Can energy apps save money?

Posted on Feb 01 2017 in Energy

By Patrick Keegan and Amy Wheeless

Touchstone Energy’s “Together We Save” app provides energy tips and energy use calculators.

Smartphone apps number like the stars these days, it seems. Some you might want to be aware of can help you determine how energy is used in your home and provide information that helps you choose efficiency upgrades that make the most sense for your home.

Here are a few types of smartphone apps you could consider downloading:
• Your electric co-op’s app: Many electric co-ops offer smartphone apps that allow you to view recent bills and set high use alerts. Many of these apps will also let you pay your bill through the app, read about any co-op efficiency programs or incentives, compare your energy use to similar homes and learn how the weather may have impacted your energy bill. Visit your co-op’s website to find out if it offers a smartphone app.
• Smart thermostat apps: There are a number of smart thermostats on the market from companies like, ecobee, Honeywell and Nest. Smart thermostats can optimize your home’s heating and cooling based on your family’s habits and the weather. If you have one of these smart thermostats, take advantage of the corresponding smartphone app that can give you detailed information about your home’s heating and cooling use.
• Energy disaggregation device apps: There are some devices and corresponding smartphone apps from companies such as Bidgely and PlotWatt that analyze electric signals to determine how much electricity appliances are using in your home. With these devices and apps, you can see the energy use of a particular appliance over time. An unexplained jump in energy use could pinpoint a problem.
• Apps with energy savings tips: Some apps provide personalized energy tips based on your location, home characteristics and other information that you provide. One example is Touchstone Energy’s “Together We Save” app, which provides energy savings tips for the home, as well as energy use calculators.

Additional apps are becoming available each day. Read reviews from other users to learn which apps have been most beneficial.
While these apps can give you an idea of how much energy you are using, which areas of your home are using the most energy and tips for reducing your use, it’s up to you to evaluate the information the app provides.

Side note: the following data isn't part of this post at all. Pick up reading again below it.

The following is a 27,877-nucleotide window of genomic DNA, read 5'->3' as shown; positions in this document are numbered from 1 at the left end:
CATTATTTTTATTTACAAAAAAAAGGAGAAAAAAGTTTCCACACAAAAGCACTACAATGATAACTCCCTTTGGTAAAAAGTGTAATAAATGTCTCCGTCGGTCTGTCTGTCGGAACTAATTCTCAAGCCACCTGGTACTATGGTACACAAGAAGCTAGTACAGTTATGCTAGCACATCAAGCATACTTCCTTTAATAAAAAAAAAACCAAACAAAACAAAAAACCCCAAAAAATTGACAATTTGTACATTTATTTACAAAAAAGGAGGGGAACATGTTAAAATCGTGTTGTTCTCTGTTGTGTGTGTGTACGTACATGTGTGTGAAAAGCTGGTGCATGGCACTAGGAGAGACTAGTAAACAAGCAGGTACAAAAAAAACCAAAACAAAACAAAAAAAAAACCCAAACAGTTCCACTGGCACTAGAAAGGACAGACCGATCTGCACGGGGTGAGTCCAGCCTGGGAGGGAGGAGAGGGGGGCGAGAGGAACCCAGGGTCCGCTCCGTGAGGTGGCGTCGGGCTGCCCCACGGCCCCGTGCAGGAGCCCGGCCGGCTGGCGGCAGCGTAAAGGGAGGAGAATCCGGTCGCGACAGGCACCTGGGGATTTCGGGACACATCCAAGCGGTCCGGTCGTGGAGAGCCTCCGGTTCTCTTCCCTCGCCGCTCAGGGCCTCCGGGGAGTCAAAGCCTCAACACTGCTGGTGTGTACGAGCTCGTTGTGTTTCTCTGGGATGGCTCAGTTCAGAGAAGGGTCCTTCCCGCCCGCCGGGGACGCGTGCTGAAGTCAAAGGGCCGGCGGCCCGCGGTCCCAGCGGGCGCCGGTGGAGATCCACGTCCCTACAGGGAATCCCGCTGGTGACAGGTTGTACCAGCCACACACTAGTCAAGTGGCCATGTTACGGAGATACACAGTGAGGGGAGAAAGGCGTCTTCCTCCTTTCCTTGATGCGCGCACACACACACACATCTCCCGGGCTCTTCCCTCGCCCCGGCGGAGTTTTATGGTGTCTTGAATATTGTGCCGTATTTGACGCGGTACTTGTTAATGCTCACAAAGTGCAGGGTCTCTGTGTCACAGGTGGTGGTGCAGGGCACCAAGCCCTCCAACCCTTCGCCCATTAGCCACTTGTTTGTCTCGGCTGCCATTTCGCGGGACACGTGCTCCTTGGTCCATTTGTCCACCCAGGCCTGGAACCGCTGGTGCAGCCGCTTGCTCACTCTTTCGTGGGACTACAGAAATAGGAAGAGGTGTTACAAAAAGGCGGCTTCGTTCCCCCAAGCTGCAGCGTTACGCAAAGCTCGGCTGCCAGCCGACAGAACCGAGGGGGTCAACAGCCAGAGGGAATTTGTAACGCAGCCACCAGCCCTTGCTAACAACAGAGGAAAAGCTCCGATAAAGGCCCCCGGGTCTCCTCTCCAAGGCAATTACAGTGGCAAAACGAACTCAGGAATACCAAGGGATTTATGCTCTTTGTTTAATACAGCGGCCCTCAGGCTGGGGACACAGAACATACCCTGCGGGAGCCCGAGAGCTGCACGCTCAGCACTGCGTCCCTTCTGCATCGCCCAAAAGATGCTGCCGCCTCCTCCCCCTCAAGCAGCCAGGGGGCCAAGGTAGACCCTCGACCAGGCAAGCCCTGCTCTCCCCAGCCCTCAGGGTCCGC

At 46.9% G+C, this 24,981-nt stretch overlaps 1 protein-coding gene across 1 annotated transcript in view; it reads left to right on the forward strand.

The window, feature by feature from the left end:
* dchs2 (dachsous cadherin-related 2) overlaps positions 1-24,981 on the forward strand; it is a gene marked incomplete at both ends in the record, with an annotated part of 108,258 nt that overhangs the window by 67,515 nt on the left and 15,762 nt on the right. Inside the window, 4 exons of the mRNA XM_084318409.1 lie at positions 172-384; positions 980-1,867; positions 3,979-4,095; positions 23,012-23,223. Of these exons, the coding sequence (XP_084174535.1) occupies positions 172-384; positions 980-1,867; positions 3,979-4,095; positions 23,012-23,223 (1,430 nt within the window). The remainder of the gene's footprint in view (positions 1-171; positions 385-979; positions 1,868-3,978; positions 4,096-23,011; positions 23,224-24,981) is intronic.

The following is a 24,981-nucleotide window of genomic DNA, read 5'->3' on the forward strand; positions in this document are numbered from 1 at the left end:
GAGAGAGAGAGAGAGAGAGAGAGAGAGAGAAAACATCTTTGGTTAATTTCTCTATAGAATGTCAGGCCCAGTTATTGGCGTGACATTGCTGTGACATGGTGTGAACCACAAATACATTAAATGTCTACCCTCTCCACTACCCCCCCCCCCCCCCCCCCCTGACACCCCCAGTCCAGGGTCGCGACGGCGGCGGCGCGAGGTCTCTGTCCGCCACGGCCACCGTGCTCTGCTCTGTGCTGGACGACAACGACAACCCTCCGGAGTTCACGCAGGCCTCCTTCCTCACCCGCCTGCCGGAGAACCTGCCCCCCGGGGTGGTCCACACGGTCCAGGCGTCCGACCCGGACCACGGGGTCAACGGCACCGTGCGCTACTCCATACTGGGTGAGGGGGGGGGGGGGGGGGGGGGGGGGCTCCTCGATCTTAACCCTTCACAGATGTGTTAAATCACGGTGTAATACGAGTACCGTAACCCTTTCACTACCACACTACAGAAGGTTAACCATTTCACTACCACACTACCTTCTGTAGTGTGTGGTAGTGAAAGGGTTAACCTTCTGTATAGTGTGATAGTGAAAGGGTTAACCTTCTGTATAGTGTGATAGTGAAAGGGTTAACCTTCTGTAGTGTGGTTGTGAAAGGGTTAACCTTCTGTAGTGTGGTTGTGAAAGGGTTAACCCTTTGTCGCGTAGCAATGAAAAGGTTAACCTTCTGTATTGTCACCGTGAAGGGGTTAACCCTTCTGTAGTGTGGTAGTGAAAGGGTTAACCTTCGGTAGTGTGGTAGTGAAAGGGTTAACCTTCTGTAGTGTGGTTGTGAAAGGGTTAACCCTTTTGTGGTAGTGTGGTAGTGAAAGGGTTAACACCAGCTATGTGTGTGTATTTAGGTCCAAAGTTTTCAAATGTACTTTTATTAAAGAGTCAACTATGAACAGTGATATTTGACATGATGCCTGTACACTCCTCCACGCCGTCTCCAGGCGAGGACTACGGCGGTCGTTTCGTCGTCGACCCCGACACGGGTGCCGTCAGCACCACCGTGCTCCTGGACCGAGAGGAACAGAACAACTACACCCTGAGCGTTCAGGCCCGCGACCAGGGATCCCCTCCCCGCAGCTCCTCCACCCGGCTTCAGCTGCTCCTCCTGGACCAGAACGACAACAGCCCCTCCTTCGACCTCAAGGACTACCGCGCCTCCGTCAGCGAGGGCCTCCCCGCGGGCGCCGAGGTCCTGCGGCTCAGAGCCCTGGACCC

Apps often only look at a single fuel use, so if you have an all-electric home, the app could be quite conclusive — but if you have appliances fueled by natural gas or propane, the information will be less thorough.

With trend data from an energy app, you can pinpoint large energy uses in your home. If heating and cooling are significant draws on your energy bills, investing in weatherization measures or upgrading your system to a more efficient one could have a big impact on your bill. Apps that give you access to real-time information can help you evaluate the impact of an energy efficiency measure.

Regularly look at trends and changes to your energy bills. Has your energy use increased in the last month? Was the weather significantly colder or warmer? Was your family at home more often because of a holiday? Does your co-op have time-of-use rates, and if so, do you make any adjustments to your energy use to account for those different rates?

If your bill is increasing and you are not sure why, or you want more ideas to reduce energy use, contact your co-op’s energy advisor.

Patrick Keegan writes on consumer and cooperative affairs for the National Rural Electric Cooperative Association, service arm of the nation’s 900-plus consumer-owned, not-for-profit electric cooperatives based in Arlington, Virginia. Amy Wheeless writes for Collaborative Efficiency. For more information, or email Pat Keegan at